If you can stretch to a model that features it the air suspension really good, altering the firmness according to whether you select a sporty driving mode or a more sedate one. Exterior noises are also really well isolated, helping even further towards a relaxed, peaceful atmosphere inside the car. The GLC handles really tidily, too. You can feel the height of the car when you’re changing direction, and it does feel rather heavy when you’re braking, but overall, it still delivers a very polished driving experience.

Inside you’ll find a cabin that’s every bit as appealing as a big Mercedes should be. It’s trimmed with high-quality materials and thoughtfully finished surfaces. Practicality is strong, with a big boot and plenty of space for two rear-seat passengers. The third will find their legroom compromised but headroom is good. There’s no seven-seat option.

Features of the Mercedes-Benz GLC Class 4/5

The GLC is a premium vehicle from a premium brand and feels suitably expensive. Even the entry-level version includes an automated parking system with reversing camera and sensors, a powered tailgate, LED headlights, heated front seats and a large touch-screen controlling the built-in navigation and voice-activated MBUX infotainment. So long as you don’t mind controlling your car by shouting ‘Hey Mercedes!’ you’ll get along fine, though Apple CarPlay and Android Auto are only included on fancier trim levels. The various AMG Line models get a sportier looking bodykit on the outside, bigger wheels, sportier trimmings and artificial leather seats while fancier ones get proper leather, a bigger screen and upgraded infotainment. Full AMG versions get an even sportier spec, befitting their performance credentials.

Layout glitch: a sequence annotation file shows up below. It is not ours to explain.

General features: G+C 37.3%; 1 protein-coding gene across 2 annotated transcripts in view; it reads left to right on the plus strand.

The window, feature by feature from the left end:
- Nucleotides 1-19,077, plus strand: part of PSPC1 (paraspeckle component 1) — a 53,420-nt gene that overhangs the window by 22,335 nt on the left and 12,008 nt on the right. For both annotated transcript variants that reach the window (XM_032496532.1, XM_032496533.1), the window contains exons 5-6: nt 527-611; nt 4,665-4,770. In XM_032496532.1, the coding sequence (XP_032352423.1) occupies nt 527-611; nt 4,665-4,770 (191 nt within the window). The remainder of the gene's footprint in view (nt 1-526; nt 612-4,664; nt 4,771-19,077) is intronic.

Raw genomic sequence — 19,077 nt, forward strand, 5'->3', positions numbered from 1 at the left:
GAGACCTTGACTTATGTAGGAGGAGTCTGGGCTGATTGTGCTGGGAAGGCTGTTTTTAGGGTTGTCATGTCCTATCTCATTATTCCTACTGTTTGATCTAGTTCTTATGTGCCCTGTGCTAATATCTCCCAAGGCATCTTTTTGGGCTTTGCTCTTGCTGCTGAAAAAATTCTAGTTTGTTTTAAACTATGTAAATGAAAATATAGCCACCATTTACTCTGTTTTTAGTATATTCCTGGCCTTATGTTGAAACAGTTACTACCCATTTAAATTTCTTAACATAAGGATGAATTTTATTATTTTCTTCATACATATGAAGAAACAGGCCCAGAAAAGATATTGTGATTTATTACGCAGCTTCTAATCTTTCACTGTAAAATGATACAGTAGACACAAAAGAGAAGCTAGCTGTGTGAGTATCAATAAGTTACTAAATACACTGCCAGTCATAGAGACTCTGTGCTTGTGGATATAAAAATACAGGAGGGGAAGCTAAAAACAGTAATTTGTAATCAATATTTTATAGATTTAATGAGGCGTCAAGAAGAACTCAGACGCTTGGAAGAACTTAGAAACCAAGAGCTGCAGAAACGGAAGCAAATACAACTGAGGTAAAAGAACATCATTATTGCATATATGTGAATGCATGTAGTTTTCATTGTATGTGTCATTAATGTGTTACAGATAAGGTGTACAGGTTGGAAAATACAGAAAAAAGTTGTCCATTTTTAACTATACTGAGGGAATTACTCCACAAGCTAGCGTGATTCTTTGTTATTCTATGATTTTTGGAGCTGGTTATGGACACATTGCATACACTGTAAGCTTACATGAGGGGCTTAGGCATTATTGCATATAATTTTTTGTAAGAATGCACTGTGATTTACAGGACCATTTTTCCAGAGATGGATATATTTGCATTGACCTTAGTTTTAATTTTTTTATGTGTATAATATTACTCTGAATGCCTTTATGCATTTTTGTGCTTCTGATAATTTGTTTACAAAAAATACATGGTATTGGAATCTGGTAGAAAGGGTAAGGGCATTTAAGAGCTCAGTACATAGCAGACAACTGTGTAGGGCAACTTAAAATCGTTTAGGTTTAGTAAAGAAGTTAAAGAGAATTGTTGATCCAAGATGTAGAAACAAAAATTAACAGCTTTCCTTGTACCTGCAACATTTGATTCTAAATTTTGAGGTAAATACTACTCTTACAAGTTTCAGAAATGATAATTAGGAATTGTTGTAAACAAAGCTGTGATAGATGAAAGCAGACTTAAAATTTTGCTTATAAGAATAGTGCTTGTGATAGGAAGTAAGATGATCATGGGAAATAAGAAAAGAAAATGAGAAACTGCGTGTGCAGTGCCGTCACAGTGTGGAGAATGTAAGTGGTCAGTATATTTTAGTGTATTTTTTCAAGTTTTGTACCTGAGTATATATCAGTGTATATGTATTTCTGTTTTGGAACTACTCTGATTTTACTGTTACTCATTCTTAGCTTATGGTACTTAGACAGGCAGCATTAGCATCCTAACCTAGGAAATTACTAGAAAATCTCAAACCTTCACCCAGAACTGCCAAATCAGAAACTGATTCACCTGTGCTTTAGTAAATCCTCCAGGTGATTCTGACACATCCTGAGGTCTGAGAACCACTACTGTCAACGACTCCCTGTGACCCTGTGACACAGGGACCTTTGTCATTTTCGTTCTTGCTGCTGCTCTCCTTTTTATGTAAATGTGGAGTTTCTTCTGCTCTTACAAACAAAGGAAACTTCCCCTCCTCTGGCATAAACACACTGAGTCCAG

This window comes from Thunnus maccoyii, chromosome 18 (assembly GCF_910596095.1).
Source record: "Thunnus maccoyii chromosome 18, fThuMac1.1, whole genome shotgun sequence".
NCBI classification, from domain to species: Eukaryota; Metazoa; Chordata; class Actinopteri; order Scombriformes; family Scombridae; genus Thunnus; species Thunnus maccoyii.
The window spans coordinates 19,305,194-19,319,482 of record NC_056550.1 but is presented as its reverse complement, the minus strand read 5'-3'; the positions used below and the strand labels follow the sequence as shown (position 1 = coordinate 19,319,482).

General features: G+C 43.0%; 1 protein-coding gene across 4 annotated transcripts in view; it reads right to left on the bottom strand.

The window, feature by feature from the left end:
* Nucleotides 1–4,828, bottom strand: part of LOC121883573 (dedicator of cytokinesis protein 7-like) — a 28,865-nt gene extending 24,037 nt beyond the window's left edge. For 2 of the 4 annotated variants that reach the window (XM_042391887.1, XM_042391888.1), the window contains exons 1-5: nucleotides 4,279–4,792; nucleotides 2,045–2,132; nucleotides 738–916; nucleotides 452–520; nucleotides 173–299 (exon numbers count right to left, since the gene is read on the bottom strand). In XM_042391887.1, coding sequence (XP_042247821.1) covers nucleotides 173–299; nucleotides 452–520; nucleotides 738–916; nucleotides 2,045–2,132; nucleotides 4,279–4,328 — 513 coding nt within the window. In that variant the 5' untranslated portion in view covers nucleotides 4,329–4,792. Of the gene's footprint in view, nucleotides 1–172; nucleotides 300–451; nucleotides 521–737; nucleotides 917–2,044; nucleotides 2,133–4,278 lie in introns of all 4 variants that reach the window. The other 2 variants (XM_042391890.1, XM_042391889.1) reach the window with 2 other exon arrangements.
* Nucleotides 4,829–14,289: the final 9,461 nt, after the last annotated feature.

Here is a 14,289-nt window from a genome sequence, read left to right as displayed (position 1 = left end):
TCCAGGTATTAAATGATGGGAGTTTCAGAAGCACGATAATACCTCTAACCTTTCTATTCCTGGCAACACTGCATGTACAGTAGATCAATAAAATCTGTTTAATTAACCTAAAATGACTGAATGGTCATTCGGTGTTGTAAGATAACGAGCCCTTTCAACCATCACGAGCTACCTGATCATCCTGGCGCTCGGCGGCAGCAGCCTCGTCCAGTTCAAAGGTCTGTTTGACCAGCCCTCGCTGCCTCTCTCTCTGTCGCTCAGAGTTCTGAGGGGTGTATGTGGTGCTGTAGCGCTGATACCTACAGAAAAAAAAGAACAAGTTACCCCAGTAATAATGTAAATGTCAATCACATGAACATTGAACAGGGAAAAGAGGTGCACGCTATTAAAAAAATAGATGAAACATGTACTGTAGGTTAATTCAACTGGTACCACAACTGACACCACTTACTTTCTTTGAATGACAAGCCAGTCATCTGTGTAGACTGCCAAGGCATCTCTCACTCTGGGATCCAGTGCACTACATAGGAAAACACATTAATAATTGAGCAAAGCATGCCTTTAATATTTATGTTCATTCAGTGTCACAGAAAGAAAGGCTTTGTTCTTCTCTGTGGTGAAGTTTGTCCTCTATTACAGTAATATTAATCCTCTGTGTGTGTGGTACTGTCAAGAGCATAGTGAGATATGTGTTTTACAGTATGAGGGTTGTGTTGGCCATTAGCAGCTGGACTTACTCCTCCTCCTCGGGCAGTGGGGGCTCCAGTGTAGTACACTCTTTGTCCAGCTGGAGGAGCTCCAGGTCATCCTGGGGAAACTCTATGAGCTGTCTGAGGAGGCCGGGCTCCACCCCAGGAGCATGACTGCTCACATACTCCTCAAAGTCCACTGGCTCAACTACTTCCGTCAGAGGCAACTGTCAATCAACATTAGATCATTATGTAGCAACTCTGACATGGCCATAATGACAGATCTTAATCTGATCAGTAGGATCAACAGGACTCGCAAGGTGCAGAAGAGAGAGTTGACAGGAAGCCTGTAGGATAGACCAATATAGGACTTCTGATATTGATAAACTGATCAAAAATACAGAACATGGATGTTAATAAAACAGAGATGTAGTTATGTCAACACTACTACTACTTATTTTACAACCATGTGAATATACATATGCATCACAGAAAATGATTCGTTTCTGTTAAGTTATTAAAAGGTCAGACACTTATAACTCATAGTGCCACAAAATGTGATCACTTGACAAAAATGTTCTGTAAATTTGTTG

Getting used to how everything works takes some getting used to (not least because there are seven different methods by which you can operate the infotainment system, including touch-screen, steering wheel controls, touchpad controller and aforementioned voice control), but once you’re familiar with it all, it works reasonably intuitively.

Power for a Mercedes-Benz GLC Class 4/5

All GLCs feature four-wheel drive and a nine-speed automatic gearbox, with effectively two tiers of performance between regular models and the flagship AMG versions. The standard engines comprise two diesels – 250d and 300d – and a 300 petrol. These have now been joined by a 300e hybrid, power outputs ranging between 194 horsepower and 258 horsepower. We tried the 245 horsepower 300d diesel and were impressed with the power and refinement, especially in combination with that slick automatic gearbox.

The AMG models are pure performance versions with power outputs of varying lunacy. The GLC43 is a vaguely sensible combination of 390hp petrol V6 while the V8-powered GLC63 is available in two power levels, the S version of which has 510 horsepower to out-muscle even the Porsche Macan Turbo and put it on equal terms with the Alfa Romeo Stelvio Quadrifoglio and Jaguar F-Pace SVR. If you can afford the suitably outrageous running costs it’s a thrilling machine and every bit as capable, while maintaining traditional Mercedes levels of luxury.